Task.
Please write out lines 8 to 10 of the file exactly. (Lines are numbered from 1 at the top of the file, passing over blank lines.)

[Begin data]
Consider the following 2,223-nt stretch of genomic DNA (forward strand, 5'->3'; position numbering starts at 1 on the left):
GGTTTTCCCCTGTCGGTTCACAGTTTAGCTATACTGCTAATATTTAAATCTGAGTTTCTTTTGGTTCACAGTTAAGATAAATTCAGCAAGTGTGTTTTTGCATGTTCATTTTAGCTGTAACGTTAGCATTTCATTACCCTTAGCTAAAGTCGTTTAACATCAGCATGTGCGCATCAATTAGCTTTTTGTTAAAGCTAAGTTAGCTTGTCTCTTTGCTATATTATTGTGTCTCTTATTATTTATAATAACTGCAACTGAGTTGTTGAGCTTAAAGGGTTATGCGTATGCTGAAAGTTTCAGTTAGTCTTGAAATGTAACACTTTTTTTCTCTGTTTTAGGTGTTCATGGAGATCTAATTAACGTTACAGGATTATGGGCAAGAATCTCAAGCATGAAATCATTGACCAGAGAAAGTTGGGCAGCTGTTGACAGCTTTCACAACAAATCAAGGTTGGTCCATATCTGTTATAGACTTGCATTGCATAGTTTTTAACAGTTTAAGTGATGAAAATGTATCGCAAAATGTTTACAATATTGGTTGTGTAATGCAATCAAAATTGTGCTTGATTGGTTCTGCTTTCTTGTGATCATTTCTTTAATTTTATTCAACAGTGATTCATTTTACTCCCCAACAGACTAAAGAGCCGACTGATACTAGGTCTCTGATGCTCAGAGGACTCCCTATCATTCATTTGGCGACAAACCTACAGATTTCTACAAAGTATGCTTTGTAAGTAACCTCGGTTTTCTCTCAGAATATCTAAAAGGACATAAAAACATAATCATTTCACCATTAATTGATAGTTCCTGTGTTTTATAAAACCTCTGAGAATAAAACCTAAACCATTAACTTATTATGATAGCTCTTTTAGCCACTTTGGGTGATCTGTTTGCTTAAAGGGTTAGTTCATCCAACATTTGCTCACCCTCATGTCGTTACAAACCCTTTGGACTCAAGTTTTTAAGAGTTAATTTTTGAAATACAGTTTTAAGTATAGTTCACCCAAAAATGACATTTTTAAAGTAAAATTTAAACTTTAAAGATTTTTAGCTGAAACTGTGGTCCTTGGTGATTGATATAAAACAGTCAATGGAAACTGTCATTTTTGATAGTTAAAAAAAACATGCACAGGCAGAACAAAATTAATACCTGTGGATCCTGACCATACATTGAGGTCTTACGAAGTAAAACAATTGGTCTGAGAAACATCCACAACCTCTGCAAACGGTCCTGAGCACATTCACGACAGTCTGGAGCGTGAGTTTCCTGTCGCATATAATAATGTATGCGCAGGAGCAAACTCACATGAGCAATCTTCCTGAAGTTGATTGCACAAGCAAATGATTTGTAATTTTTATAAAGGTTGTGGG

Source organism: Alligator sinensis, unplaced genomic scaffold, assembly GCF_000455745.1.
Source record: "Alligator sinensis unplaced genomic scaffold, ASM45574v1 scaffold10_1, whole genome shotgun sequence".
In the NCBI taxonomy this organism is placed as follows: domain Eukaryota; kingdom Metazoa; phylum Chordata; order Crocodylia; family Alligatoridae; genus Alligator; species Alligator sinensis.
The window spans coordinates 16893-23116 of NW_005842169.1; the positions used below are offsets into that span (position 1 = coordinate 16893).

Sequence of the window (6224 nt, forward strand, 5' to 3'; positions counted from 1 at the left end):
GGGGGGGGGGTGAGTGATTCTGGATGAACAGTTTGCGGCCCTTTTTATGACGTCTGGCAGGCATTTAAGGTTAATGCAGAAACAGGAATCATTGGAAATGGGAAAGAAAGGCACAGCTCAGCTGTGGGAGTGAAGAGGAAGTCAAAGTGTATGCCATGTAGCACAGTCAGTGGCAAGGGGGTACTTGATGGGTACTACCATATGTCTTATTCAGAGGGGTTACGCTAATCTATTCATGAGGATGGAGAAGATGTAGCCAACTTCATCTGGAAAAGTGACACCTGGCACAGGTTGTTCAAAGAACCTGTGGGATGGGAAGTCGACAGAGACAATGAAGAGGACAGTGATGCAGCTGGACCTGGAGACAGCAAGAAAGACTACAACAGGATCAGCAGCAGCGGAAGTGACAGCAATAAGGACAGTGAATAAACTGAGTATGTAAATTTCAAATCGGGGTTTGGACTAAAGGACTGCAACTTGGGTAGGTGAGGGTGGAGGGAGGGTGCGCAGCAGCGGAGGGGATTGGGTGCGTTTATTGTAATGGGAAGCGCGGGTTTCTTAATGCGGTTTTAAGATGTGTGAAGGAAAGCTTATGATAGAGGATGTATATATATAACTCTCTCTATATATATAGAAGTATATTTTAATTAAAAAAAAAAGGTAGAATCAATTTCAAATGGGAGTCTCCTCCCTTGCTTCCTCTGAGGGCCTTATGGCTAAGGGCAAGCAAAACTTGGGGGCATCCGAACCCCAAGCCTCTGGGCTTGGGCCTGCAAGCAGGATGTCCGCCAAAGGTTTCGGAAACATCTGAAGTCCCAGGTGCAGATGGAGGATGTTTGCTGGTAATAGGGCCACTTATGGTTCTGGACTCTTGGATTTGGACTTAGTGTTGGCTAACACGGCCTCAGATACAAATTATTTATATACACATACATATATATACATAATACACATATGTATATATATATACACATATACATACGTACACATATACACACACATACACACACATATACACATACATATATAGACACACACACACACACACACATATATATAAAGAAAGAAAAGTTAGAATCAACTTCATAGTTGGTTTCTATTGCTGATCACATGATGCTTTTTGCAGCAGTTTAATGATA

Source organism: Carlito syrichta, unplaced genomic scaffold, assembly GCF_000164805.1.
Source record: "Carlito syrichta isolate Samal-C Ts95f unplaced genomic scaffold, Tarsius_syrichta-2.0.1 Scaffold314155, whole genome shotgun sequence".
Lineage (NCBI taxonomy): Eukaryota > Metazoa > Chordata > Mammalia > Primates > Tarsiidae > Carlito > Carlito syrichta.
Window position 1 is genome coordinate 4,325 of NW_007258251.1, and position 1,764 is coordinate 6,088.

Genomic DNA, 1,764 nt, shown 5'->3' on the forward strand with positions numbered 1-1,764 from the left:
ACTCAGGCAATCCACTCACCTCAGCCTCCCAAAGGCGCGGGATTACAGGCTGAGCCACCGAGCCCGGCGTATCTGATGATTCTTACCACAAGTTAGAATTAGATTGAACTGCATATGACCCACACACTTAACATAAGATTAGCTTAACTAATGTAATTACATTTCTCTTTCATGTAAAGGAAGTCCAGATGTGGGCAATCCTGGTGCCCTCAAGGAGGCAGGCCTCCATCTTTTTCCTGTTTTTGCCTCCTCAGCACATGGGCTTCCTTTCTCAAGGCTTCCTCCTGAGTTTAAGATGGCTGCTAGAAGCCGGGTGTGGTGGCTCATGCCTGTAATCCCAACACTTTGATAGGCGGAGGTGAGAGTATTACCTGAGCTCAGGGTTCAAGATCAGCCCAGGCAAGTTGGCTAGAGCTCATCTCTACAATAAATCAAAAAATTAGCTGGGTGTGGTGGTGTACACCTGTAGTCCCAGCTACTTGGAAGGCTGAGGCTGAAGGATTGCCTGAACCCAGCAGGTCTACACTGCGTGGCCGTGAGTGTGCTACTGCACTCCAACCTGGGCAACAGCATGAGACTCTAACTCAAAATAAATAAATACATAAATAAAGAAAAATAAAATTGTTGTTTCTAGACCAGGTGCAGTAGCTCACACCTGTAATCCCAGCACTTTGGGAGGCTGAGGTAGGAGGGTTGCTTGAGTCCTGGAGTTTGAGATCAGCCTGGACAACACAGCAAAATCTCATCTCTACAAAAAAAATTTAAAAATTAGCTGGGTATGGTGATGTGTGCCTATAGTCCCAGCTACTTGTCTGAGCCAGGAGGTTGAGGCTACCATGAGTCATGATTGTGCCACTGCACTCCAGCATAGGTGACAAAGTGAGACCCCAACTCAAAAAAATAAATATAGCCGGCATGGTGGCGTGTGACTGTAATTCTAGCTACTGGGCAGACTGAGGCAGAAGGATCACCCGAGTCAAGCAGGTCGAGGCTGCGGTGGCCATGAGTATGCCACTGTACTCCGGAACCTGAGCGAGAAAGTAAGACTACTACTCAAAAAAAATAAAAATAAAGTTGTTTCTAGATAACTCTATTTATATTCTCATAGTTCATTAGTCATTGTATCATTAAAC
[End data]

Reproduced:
GGGGGGGGGGTGAGTGATTCTGGATGAACAGTTTGCGGCCCTTTTTATGACGTCTGGCAGGCATTTAAGGTTAATGCAGAAACAGGAATCATTGGAAATGGGAAAGAAAGGCACAGCTCAGCTGTGGGAGTGAAGAGGAAGTCAAAGTGTATGCCATGTAGCACAGTCAGTGGCAAGGGGGTACTTGATGGGTACTACCATATGTCTTATTCAGAGGGGTTACGCTAATCTATTCATGAGGATGGAGAAGATGTAGCCAACTTCATCTGGAAAAGTGACACCTGGCACAGGTTGTTCAAAGAACCTGTGGGATGGGAAGTCGACAGAGACAATGAAGAGGACAGTGATGCAGCTGGACCTGGAGACAGCAAGAAAGACTACAACAGGATCAGCAGCAGCGGAAGTGACAGCAATAAGGACAGTGAATAAACTGAGTATGTAAATTTCAAATCGGGGTTTGGACTAAAGGACTGCAACTTGGGTAGGTGAGGGTGGAGGGAGGGTGCGCAGCAGCGGAGGGGATTGGGTGCGTTTATTGTAATGGGAAGCGCGGGTTTCTTAATGCGGTTTTAAGATGTGTGAAGGAAAGCTTATGATAGAGGATGTATATATATAACTCTCTCTATATATATAGAAGTATATTTTAATTAAAAAAAAAAGGTAGAATCAATTTCAAATGGGAGTCTCCTCCCTTGCTTCCTCTGAGGGCCTTATGGCTAAGGGCAAGCAAAACTTGGGGGCATCCGAACCCCAAGCCTCTGGGCTTGGGCCTGCAAGCAGGATGTCCGCCAAAGGTTTCGGAAACATCTGAAGTCCCAGGTGCAGATGGAGGATGTTTGCTGGTAATAGGGCCACTTATGGTTCTGGACTCTTGGATTTGGACTTAGTGTTGGCTAACACGGCCTCAGATACAAATTATTTATATACACATACATATATATACATAATACACATATGTATATATATATACACATATACATACGTACACATATACACACACATACACACACATATACACATACATATATAGACACACACACACACACACACATATATATAAAGAAAGAAAAGTTAGAATCAACTTCATAGTTGGTTTCTATTGCTGATCACATGATGCTTTTTGCAGCAGTTTAATGATA

Source organism: Carlito syrichta, unplaced genomic scaffold, assembly GCF_000164805.1.
Source record: "Carlito syrichta isolate Samal-C Ts95f unplaced genomic scaffold, Tarsius_syrichta-2.0.1 Scaffold314155, whole genome shotgun sequence".